Since 2004, the U.S. has lost over 2,000 non-daily local papers as they struggle to adapt.
Newspapers suffer from myriad problems that go largely unnoticed by the general public.
But perhaps the most dangerous inconvenience newsroom have faced is the struggle to adapt to the digital age.
Between 2000 and 2015, print newspaper advertising revenue fell from about $60 billion to about $20 billion, wiping out the gains of the previous 50 years.
For non-daily newspapers, the blow has been even worse, as the U.S. has lost over 2,000 non-daily local papers since 2004, leaving counties and region without a local newspaper, creating a large information dessert for many residents across the country.
According to the Center for Innovation and Sustainability in Local Media at the University of North Carolina, the south has the most counties without any newspapers, as there are 91 counties without a local newspaper in the region.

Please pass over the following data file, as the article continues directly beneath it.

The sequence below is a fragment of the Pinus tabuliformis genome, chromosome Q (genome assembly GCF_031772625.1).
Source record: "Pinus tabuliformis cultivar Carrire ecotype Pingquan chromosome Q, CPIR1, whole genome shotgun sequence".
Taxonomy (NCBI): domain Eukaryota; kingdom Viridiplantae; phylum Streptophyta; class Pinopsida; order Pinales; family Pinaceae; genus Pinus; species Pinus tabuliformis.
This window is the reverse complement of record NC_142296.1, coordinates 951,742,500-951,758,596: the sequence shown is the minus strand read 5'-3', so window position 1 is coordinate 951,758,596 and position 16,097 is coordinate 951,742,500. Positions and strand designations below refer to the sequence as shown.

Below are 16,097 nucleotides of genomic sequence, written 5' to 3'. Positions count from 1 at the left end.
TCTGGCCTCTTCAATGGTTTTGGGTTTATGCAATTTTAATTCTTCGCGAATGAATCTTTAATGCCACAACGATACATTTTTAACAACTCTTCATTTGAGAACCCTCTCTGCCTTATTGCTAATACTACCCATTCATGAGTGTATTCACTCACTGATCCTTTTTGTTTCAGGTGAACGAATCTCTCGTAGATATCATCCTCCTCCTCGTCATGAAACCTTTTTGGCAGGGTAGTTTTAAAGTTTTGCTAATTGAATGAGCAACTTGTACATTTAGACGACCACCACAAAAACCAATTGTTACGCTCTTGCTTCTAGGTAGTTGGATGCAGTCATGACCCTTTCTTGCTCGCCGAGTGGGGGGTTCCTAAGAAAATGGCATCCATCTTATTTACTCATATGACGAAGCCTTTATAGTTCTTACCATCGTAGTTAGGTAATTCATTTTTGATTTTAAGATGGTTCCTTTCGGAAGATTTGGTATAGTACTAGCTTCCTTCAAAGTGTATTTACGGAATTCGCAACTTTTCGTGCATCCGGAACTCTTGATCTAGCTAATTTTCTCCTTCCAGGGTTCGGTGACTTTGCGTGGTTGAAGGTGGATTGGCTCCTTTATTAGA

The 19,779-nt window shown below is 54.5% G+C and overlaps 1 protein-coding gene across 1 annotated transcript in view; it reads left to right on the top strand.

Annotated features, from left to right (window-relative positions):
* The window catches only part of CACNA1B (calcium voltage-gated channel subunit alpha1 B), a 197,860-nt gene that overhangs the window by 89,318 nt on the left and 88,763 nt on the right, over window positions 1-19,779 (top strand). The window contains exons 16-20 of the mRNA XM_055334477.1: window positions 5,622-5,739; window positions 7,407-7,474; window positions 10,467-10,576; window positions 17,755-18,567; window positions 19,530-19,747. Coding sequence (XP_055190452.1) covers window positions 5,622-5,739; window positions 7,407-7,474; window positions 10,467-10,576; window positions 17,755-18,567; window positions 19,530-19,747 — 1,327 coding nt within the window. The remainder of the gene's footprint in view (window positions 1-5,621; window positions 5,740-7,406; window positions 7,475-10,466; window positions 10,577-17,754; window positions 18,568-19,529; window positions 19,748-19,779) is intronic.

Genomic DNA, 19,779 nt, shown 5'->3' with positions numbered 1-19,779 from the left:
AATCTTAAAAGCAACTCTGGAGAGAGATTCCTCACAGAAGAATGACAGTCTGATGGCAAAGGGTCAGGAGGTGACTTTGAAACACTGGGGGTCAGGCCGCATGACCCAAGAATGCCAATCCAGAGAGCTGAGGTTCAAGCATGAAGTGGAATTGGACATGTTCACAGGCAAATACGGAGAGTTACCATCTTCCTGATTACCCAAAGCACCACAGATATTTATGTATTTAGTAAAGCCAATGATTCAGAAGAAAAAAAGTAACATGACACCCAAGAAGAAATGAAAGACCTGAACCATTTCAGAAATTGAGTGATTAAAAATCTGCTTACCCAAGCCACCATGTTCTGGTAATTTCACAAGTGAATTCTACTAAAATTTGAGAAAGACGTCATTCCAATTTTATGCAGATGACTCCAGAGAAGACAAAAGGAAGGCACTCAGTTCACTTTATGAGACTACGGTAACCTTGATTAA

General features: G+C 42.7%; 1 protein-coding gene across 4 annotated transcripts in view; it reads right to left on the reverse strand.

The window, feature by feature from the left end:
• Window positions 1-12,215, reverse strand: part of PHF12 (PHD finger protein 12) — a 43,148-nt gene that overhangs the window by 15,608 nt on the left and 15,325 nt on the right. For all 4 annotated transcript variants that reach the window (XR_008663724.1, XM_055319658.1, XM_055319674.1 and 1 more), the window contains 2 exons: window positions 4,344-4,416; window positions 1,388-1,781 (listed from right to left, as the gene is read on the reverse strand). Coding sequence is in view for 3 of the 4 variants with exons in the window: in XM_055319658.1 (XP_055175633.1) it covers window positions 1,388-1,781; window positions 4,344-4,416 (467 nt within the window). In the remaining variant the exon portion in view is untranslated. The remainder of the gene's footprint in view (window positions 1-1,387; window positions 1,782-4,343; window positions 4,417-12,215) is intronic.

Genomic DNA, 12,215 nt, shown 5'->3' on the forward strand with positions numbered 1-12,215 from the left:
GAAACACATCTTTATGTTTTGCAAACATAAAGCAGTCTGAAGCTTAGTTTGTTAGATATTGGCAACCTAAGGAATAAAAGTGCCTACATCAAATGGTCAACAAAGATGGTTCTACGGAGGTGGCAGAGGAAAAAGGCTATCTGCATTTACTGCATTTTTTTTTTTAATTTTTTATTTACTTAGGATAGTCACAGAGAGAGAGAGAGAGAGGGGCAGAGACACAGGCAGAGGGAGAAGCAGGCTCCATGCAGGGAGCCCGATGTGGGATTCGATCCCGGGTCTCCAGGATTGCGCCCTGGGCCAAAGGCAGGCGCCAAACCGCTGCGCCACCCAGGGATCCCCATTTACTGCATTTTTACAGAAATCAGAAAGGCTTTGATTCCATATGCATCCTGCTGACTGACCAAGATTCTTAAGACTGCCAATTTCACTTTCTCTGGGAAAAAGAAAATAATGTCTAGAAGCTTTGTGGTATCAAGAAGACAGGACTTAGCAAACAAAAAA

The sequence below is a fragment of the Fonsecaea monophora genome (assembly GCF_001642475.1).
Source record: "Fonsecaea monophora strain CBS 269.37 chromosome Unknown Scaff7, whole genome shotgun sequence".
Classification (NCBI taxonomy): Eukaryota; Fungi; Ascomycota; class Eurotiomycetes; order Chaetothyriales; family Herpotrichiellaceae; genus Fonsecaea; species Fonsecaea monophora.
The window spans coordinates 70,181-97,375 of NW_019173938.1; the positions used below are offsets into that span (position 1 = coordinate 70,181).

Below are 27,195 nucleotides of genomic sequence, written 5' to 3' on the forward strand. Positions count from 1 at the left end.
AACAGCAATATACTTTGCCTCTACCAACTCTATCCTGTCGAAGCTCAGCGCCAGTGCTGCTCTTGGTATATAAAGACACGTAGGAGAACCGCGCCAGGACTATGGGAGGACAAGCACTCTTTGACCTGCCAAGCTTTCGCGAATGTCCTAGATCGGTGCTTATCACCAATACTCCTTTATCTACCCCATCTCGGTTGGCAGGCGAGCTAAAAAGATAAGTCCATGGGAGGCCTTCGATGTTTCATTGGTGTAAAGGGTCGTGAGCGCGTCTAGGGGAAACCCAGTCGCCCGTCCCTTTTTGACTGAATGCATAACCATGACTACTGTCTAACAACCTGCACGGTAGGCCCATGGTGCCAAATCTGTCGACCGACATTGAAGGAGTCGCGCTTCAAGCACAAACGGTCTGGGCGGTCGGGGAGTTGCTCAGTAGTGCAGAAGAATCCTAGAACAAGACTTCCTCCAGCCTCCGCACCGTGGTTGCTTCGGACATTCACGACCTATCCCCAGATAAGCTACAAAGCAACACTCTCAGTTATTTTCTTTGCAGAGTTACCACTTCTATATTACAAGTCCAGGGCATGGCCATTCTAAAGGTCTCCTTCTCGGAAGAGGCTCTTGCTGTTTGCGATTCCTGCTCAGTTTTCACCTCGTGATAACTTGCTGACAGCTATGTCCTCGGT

There is a stark contrast to the Mid-Atlantic region and New England, which both have a total of only three counties that do not have a newspaper.
The big players
Local papers have it harder, no doubt, but where are the big players standing?
When The New York Times (NYT) announced its transition to digital, it was given a lot of dirt, industry experts said it was a bold move from the information giant, as they questioned if people would really be willing to spend money on digital content that they were used to getting for free.
Seven and a half years after the introduction of its metered paywall, the NYT has more than 2.5 million digital news subscribers accounting for 36% of the company’s subscription revenues in the first nine months of 2018.
Interestingly, the NYT saw a significant uptick in digital subscriptions after Donald Trump was elected president in November 2016. Despite his harsh and repeated criticism toward the country’s leading newspaper, the Times gained roughly a million digital subscriptions under his presidency and is still growing.
“We believe that our success with subscriptions across digital and print is a tribute to the quality and creativity of the journalism produced by our colleagues in The New York Times newsroom and editorial departments”, said CEO Mark Thompson said during the Times Company’s earnings call in early November.